IMG_1263Estelle Jobson is a talented writer who has a true gift for observation. She describes things that, as an expatriate, I’d experienced but was never able to fully articulate.  What appreciate most about Estelle’s storytelling is the way she doesn’t laugh at Italians, she laughs with them. Her book is filled with intelligent humor, compassion, and edgy insight. She’s sarcastic without being mean; clever without being pretentious; and emotional without being overly sentimental.  Estelle sees Italians the way they really are and reconfirms, at least for me, why I love living among them.

I’ll stay with the food analogy just a little bit longer. I really enjoyed chewing slowly on every single delicious “bite” of Finding Rome on the Map of Love. Her words were proprio buonissime!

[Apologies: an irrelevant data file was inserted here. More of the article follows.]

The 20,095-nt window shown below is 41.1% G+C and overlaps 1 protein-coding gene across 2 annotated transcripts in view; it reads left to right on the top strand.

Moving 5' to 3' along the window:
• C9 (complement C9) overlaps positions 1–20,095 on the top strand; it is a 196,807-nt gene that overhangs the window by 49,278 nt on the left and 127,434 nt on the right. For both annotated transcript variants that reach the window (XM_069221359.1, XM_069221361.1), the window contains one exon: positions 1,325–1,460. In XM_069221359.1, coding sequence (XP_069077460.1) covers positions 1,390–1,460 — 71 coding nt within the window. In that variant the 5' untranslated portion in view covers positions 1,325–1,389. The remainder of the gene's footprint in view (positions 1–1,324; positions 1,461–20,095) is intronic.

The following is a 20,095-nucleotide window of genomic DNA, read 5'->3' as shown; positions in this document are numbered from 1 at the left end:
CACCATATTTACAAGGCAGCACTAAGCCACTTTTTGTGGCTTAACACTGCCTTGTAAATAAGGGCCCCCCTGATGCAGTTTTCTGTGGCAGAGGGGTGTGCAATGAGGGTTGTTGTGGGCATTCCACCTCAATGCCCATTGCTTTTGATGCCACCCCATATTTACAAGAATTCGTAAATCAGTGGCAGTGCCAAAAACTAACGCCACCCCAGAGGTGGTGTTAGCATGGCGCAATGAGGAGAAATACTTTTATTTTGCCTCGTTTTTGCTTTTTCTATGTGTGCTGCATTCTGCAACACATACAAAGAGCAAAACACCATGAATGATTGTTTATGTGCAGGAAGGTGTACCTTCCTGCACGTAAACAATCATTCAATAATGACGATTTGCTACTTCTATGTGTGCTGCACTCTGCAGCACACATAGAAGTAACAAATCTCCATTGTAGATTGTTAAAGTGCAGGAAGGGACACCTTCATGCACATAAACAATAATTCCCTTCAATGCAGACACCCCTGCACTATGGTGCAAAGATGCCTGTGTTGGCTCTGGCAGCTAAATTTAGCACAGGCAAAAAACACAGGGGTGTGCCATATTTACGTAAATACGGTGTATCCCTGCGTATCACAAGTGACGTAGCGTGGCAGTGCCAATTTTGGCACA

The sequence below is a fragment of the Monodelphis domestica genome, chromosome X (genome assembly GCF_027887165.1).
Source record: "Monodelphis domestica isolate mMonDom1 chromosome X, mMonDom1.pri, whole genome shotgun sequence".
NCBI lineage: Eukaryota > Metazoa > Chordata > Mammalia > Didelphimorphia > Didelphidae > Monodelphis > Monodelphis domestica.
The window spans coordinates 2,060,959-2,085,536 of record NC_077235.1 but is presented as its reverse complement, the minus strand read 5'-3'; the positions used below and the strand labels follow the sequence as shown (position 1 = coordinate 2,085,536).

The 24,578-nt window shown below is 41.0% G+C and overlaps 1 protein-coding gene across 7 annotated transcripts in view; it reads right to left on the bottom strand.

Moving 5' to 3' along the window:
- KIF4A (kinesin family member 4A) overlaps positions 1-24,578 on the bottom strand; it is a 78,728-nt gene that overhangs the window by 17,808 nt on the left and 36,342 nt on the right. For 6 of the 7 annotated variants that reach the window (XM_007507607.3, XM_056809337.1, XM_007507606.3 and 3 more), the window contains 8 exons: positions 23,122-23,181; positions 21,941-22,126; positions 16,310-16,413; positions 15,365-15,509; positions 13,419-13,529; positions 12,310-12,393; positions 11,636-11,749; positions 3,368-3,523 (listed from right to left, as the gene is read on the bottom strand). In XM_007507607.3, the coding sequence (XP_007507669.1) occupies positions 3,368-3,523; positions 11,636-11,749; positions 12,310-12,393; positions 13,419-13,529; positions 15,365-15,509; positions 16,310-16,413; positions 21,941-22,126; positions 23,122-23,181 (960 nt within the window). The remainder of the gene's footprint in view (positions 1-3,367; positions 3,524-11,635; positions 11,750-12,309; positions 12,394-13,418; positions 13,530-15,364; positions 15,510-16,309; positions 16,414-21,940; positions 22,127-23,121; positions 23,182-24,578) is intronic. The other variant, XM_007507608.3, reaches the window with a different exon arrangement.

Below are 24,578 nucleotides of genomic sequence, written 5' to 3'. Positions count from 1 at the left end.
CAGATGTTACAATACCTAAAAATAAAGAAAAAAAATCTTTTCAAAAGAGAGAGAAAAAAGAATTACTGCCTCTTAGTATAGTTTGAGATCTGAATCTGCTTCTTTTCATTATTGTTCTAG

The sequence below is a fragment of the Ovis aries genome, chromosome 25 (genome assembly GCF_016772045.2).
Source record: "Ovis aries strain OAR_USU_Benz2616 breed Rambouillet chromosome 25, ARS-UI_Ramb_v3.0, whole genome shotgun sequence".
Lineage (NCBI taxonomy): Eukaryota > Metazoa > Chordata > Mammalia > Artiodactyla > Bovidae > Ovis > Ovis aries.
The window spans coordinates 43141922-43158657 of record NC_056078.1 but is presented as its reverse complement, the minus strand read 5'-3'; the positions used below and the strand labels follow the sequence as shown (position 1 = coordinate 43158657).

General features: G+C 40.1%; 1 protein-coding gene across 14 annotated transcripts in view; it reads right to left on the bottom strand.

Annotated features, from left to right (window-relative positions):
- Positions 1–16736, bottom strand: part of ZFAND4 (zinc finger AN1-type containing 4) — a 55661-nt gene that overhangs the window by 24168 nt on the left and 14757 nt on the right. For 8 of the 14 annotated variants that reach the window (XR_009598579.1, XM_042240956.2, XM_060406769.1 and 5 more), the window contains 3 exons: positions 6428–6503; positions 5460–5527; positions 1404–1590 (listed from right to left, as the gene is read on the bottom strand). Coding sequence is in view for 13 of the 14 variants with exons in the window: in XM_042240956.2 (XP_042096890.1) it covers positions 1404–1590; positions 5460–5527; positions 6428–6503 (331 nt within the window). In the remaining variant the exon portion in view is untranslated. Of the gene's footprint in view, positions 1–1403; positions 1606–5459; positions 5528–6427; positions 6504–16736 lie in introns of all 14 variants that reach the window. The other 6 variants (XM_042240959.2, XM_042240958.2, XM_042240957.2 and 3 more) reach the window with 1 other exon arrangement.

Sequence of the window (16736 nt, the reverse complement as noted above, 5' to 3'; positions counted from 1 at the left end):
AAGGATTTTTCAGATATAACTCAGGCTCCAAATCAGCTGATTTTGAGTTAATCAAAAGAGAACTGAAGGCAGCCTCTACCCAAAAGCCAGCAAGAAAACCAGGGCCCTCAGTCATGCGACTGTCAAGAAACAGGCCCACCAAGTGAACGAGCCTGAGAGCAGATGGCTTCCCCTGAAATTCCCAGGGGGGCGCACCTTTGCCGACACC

Enjoying my copy...

Enjoying my copy…

...in front of the...

…in front of the…

...Duomo di Orvieto.

…Duomo di Orvieto.

by Toni DeBella

You can contact the author at findingrome@gmail.com

Find her and her book on Facebook

ebook on amazon: http://www.amazon.com/Finding-Rome-Map-Love-ebook/dp/B009HBLYYO/ 

Online extract here: http://italianintrigues.blogspot.ch/2012/10/the-socialization-of-italian-man.html